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Andrea Riseborough on To Leslie’s Awards Season Journey

Jan 14, 2023


Andrea Riseborough is one of the most exciting creators out there right now. If you can’t get behind that statement, odds are, you haven’t seen enough of her one-of-a-kind filmography. From Birdman to Battle of the Sexes, Black Mirror, Mandy, Possessor, and then some, Riseborough is consistently taking on bold projects, completely vanishing into her roles, and showing a willingness to take her work to the nth degree to bring the trustiest version of her characters’ experiences to the screen. All of that is on display yet again in one of her latest releases, To Leslie.

Inspired by screenwriter Ryan Binaco’s own mother, To Leslie stars Riseborough as the title character, a woman living in West Texas who hits big playing the lottery. While the initial hope is to put that money towards making a better life for her son, Leslie succumbs to her struggle with alcoholism and winds up homeless. Having hurt the people she’s closest to repeatedly, Leslie’s left with no one to turn to until she meets Marc Maron’s character, Sweeney, a local motel clerk who decides to give Leslie a chance.

Riseborough’s work in To Leslie is, by far, one of the best performances of 2022. Given how I feel about that film and her entire body of work, she’s been a Collider Ladies Night dream guest. Now, in celebration of her Independent Spirit Award nomination for To Leslie, that dream becomes a reality. Fifty minutes isn’t enough to get through Riseborough’s entire resume, but we did cover a good deal ranging from her earliest inspirations to her collaborations with Christian Bale and Nicolas Cage, all paving the way to one of her best performances to date, her work in To Leslie.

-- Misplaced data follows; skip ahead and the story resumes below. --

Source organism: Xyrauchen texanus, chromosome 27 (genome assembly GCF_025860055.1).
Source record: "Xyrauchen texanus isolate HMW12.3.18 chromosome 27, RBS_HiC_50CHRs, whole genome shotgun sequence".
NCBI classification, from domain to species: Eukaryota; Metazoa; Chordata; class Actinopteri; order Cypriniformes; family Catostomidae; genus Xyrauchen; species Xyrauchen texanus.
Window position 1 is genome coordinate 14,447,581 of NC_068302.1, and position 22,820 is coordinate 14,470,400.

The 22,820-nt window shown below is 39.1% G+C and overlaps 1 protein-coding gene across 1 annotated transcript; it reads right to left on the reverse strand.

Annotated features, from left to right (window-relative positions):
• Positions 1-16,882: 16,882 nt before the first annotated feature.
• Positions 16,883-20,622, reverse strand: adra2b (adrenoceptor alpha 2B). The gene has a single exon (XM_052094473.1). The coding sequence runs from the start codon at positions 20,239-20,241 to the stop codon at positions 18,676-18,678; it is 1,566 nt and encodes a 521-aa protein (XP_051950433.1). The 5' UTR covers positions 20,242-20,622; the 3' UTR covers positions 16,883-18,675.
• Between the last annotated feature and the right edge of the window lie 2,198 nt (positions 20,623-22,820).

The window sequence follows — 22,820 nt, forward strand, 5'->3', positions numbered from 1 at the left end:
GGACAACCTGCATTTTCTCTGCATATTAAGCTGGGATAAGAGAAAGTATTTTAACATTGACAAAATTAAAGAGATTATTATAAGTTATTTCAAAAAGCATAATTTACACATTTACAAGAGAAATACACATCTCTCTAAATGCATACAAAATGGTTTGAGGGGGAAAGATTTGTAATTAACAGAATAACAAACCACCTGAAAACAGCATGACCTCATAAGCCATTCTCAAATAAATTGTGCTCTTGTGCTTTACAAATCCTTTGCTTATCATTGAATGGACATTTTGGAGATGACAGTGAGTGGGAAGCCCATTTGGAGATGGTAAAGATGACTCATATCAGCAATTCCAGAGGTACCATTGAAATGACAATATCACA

As with every Collider Ladies Night, the chat began by asking Riseborough for the particular film, performance, or personal experience that first made her say, “I have to be an actor.” But, in Riseborough’s case, that question doesn’t quite align with how she views her craft. She explained:

“There’s never been a point in my life where I’ve thought, ‘I absolutely have to be an actor.’ I’ve been doing it since I was very, very young. Not professionally, but I’ve been doing it since I was very, very young. And I’ve been doing it all of my life pretty consistently. Took a few breaks. I took two years off after Birdman, and I took two years off somewhere around 17 to 19, but since I was about nine I’ve been doing theater and anything I can, and then trained and then started making a lot of film. So it’s not been a question I’ve had time to address, if you know what I mean. [Laughs] It just sort of happened. But, I feel pretty clear that this is definitely what I’m supposed to be doing.”

Even though there wasn’t a particular film that first sparked the itch to act, Riseborough did go on to emphasize how taken she was by Marlon Brando’s work in A Streetcar Named Desire: